My friend Nora drums in a band, but recently she decided she wanted to make a solo record, on her own, in her bedroom. She borrowed a four-track recorder, a few microphones, and some instruments. She had little idea what she was doing—she just had lyrics and melodies worked out in her head. She called her friends who’d done home recording before and found that although they could explain how to plug things in and set up, everyone gave her the same basic advice: you figure it out as you go along.
If you are just starting to play music or write songs, obviously you don’t need or want to go into an expensive professional recording studio. Recording your work in a simple and easy way at home—on your computer, your phone, a four-track, a boombox—is fun and also a great way to collect your ideas. You can record songs for your own use–in order to keep track of things as you work on them; to hone or finesse structure, melodies, or lyrics; to experiment. You can also record for the usual reason—to share what you are doing with the world.
While you may have musician friends or other resources to lean on, recording your own music at home is one long show of self-reliance. When you play with a band or record with other people, you can use them and their skills to anchor what you’re doing and give you feedback. Here you have to overcome any fear of going it alone and just trust your instincts. All you have are your opinion, your skills, your gear, and your mind. Any problems and solutions are going to be yours to handle. You are the only one who can decide if what you’re doing is good. Total freedom!
Home recording is about working with the defects and the mistakes, and sometimes letting the mistakes take over and be fabulous and weird. Maybe your drums are actually two buckets and a cookie sheet. Embrace that. Embrace that you’re recording your solos in the laundry room while the cat uses the litter box.
In a professional recording studio, the producer is going to be able to turn a zillion knobs and bring in five different snare drums to get the right sound. Maybe, here, in your bedroom, you don’t have a kick drum and don’t know anyone who does, so you’re going to have to run the microphone out back and record yourself stomping on the porch. Or kick a cardboard box a few times and sample it. Try mic’ing any and all sounds that you can, and see what you come up with.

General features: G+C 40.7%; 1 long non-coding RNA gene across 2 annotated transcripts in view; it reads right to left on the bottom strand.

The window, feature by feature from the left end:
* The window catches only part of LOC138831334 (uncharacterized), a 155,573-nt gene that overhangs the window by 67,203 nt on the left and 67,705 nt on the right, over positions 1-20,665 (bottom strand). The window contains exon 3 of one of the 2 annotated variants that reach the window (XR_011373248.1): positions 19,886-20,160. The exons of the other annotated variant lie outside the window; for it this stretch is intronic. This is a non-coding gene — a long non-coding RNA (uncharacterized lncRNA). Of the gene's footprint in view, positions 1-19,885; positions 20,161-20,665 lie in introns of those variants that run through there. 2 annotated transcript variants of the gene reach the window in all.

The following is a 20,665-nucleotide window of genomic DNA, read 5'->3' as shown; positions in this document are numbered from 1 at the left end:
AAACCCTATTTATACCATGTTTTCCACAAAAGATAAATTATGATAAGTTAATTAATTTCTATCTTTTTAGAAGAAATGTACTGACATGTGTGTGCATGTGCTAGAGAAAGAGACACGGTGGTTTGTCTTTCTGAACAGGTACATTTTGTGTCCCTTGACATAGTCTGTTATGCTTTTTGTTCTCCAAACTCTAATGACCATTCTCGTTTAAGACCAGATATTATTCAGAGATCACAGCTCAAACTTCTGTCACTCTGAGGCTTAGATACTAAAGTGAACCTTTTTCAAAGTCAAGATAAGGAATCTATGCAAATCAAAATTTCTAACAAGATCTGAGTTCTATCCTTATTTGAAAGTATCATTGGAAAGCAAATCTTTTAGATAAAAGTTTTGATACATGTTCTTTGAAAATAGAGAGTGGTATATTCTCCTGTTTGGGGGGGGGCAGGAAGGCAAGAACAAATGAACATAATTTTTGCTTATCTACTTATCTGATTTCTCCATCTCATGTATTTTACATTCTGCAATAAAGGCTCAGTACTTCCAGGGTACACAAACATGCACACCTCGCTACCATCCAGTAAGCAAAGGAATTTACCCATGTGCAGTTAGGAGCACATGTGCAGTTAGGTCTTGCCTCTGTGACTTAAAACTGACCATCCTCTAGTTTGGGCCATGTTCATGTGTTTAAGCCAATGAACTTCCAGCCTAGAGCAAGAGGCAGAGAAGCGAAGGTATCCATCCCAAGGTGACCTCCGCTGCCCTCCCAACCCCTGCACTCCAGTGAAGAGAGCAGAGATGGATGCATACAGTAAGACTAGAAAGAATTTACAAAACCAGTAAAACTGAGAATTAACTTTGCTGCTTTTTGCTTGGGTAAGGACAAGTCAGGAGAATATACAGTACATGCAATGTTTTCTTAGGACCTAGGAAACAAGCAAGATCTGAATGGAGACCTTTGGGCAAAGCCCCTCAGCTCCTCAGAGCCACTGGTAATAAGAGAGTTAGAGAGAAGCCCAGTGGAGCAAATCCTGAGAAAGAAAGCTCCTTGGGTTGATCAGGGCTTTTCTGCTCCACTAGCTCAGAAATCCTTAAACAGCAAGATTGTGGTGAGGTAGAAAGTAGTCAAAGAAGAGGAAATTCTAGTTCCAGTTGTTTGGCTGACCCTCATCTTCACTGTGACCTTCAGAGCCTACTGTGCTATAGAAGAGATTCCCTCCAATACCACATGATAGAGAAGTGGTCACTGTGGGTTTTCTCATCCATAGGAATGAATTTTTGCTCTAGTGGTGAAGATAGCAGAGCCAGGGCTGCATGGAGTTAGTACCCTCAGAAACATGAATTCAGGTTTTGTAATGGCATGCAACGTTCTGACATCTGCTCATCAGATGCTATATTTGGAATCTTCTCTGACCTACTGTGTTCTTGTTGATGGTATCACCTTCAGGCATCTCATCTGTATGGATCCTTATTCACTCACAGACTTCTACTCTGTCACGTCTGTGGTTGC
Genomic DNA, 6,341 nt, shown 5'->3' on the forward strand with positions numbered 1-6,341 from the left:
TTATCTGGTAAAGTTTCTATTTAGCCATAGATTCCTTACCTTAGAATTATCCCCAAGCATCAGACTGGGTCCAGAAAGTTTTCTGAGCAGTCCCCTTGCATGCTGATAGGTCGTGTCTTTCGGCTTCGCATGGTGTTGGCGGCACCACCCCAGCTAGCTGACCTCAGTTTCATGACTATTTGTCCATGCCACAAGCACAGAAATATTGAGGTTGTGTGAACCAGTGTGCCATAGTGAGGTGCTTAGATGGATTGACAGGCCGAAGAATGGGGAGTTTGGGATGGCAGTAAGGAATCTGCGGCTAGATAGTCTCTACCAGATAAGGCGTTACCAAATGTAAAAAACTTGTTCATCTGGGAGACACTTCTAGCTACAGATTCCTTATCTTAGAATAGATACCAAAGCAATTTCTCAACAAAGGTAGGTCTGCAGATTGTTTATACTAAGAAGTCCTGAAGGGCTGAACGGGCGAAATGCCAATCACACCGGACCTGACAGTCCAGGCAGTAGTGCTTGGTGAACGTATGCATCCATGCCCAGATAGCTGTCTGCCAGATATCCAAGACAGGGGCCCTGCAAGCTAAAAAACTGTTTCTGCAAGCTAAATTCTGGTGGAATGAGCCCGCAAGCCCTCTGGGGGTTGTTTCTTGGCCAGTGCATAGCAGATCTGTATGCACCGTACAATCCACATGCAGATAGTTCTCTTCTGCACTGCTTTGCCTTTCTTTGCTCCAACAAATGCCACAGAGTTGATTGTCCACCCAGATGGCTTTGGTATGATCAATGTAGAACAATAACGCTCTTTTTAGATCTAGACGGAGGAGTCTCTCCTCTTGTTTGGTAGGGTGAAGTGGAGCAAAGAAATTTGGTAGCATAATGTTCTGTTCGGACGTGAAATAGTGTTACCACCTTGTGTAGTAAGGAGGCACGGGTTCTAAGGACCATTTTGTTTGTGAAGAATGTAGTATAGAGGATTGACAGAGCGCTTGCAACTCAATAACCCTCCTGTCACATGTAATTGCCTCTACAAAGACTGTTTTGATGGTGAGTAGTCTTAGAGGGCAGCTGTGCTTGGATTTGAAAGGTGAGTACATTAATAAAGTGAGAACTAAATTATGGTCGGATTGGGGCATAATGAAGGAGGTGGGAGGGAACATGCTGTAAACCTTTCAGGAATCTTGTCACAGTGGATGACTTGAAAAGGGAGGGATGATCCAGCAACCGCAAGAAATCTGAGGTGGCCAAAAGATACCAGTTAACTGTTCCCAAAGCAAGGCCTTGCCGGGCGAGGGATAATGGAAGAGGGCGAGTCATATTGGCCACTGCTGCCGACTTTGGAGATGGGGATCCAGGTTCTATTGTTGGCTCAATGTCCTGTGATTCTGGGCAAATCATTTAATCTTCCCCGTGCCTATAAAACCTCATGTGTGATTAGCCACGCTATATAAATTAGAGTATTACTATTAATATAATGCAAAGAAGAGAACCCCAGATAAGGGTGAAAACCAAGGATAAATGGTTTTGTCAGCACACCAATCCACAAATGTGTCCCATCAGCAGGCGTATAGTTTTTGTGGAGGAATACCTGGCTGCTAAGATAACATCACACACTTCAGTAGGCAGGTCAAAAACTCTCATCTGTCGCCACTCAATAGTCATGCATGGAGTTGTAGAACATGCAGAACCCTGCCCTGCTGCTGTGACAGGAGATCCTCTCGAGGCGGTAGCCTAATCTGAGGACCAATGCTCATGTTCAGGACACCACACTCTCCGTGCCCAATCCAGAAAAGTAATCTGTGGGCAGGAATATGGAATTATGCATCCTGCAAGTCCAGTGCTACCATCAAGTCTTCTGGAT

Recording solo also means really getting to know your gear, all of it, inside and out. Learn its complete range of sounds; twist all the dials into different configurations, try different tunings, beat your guitar strings with your dog’s chew toy and then process the sound in GarageBand until it sounds like an underwater harp. By experimenting a ton before you start recording, you’ll learn all your sound options. By the end, you will be a lot less self-conscious about creating music, and you’ll also have recordings that are 100% you.
The only thing to be wary of with home recording is that infinite quest to make what you are doing “perfect.” Since there’s no money or studio time involved, you can fix and refix and redo and add some chimes and then add some other, louder chimes… And suddenly it’s three months later, and you wake from your Rip Van Winkle–like creative state to find that you are still working on the same song and that you’ve tinkered it to death. Don’t let what you’re doing become a permanent work-in-progress.
Here are some ways to record at home, other than on a boombox or using the built-in app on your phone (the FL Studio Mobile app is available for the iPhone and iPad, and GarageBand has an iPhone app). You will likely need to pick up some other bits of equipment, if you don’t know someone who can loan them to you. Here is a quick rundown: